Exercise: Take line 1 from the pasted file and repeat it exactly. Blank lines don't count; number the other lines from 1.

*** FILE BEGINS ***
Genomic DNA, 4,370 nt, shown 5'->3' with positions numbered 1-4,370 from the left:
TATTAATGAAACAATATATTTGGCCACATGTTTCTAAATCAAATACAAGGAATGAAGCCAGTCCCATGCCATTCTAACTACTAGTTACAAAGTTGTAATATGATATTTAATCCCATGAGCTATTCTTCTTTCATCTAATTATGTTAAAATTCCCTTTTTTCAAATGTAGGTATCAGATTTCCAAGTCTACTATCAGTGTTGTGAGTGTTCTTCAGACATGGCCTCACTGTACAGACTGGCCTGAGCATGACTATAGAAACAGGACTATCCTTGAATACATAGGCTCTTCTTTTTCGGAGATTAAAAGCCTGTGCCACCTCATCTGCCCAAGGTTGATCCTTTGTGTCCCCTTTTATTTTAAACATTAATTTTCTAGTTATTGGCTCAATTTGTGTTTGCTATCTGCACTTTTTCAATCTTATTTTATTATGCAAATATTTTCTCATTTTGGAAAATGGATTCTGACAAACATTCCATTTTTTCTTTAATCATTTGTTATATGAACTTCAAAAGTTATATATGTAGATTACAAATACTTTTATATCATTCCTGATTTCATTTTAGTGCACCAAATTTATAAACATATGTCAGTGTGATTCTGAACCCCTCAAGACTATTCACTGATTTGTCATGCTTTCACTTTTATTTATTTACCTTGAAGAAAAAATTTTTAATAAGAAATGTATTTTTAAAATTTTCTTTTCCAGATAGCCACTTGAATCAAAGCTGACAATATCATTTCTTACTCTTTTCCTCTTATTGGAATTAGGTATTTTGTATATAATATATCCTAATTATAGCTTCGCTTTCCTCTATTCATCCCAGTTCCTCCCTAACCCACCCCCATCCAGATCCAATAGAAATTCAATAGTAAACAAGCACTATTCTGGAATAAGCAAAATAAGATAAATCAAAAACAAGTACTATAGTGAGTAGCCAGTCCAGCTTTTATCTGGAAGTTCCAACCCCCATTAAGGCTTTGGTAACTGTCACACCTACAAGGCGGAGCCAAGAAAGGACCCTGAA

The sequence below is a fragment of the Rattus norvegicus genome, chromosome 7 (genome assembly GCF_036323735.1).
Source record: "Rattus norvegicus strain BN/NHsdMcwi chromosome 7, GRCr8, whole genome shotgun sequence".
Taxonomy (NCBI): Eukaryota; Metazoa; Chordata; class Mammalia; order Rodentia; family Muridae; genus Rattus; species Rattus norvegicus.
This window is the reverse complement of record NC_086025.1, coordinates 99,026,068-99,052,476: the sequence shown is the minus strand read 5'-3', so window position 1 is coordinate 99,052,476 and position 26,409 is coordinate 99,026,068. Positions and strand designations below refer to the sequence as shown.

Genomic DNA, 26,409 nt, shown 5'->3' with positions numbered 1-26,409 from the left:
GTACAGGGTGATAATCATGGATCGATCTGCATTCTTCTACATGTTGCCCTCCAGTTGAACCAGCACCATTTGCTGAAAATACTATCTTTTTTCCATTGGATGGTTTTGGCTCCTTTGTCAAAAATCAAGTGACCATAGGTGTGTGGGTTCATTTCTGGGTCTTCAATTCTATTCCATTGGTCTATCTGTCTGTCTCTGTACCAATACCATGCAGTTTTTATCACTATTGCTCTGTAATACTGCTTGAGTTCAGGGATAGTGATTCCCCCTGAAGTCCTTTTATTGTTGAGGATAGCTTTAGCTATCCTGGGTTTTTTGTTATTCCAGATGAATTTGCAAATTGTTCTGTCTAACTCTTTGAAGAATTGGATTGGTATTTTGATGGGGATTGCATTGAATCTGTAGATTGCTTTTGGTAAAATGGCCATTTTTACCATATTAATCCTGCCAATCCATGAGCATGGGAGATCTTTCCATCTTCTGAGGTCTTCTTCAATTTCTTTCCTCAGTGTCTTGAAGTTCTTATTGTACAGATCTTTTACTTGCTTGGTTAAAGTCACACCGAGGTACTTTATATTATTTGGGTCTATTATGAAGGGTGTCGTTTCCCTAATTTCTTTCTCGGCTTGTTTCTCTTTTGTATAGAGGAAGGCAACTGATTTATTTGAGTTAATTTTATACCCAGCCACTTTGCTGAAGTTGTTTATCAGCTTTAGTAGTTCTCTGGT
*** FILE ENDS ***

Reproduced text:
Genomic DNA, 4,370 nt, shown 5'->3' with positions numbered 1-4,370 from the left: